This course is also offered at Postgraduate Diploma level for those who do not have the academic background necessary to begin an advanced Master’s degree. The structure of the Diploma is identical except that you will not write a dissertation. If you are successful on the Diploma you may transfer to the MSc, subject to academic approval.

See the website https://www.royalholloway.ac.uk/geography/coursefinder/mscpgdippractisingsustainabledevelopment.aspx

Why choose this course?

- Our teaching staff have wide experience in different developing regions and economies in transition, including Latin America, the Caribbean, South, East and South-East Asia, and Sub-Saharan Africa. Staff have also worked with indigenous and marginalised communities in North America.

- You will benefit from a diverse range of teaching and learning strategies including tutor-led discussions and seminars, oral presentations, role-playing, problem-solving and group work.

- You will be well prepared for a career in the development and environment field as the course is very highly regarded.

- The course can be used as part of an ESRC (Economic and Social Research Council) research training pathway for PhD study. This indicates that the content and approach of our academic research training is of a very high standard.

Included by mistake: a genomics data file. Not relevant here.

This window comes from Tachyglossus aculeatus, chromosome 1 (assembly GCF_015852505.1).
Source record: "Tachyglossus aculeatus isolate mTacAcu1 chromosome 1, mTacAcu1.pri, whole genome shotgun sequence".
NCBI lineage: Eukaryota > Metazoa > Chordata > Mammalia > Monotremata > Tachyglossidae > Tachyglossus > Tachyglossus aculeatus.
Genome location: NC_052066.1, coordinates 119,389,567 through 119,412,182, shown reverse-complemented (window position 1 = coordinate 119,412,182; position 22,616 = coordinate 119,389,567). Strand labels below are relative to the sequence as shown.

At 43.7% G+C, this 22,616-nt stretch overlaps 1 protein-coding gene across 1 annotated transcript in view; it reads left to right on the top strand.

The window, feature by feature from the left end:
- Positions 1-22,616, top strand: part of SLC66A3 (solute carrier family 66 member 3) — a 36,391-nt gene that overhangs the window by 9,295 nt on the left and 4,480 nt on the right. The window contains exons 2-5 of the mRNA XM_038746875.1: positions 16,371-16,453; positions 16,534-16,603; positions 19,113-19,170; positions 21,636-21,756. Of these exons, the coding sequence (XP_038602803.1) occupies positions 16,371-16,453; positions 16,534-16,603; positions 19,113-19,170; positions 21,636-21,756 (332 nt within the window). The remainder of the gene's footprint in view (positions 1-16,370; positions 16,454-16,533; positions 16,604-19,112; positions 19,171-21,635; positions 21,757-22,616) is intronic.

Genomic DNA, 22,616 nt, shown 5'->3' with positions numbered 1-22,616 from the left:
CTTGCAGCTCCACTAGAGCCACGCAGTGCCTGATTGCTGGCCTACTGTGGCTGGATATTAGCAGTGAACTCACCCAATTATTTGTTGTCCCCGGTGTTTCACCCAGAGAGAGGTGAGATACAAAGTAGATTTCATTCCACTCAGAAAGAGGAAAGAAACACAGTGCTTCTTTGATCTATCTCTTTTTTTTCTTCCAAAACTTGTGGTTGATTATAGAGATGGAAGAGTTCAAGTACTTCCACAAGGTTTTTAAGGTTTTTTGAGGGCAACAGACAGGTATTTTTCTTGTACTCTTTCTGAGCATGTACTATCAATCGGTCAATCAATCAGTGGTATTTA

- You will be provided with training in skills needed to research and assess sustainable development, such as research design, project development, environmental monitoring, geographic information systems (GIS), participatory

Department research and industry highlights

The Politics, Development and Sustainability (PDS) group consists of over 20 research-active staff, 35 PhD students and 50 Master’s students on four MSc programmes. We are committed to conducting collaborative research which seeks to understand and contribute to addressing problems of social inequality, environmental destruction and injustice. The breadth of its members’ research places it in an ideal position to contribute to theoretical and policy debates on key challenges facing Africa, Asia, Latin America and the Caribbean today.

Course content and structure

The course is divided into three compulsory elements. Students studying for the Postgraduate Diploma do not undertake the dissertation.

Core course units:
Sustainability, Development and Governance
This course will equip students with a detailed understanding of the development of sustainable development as a discourse. Students will explore key sustainability issues such as climate change, globalisation, and human responses with an emphasis on the emergence of environmental governance as a means to pursue sustainability.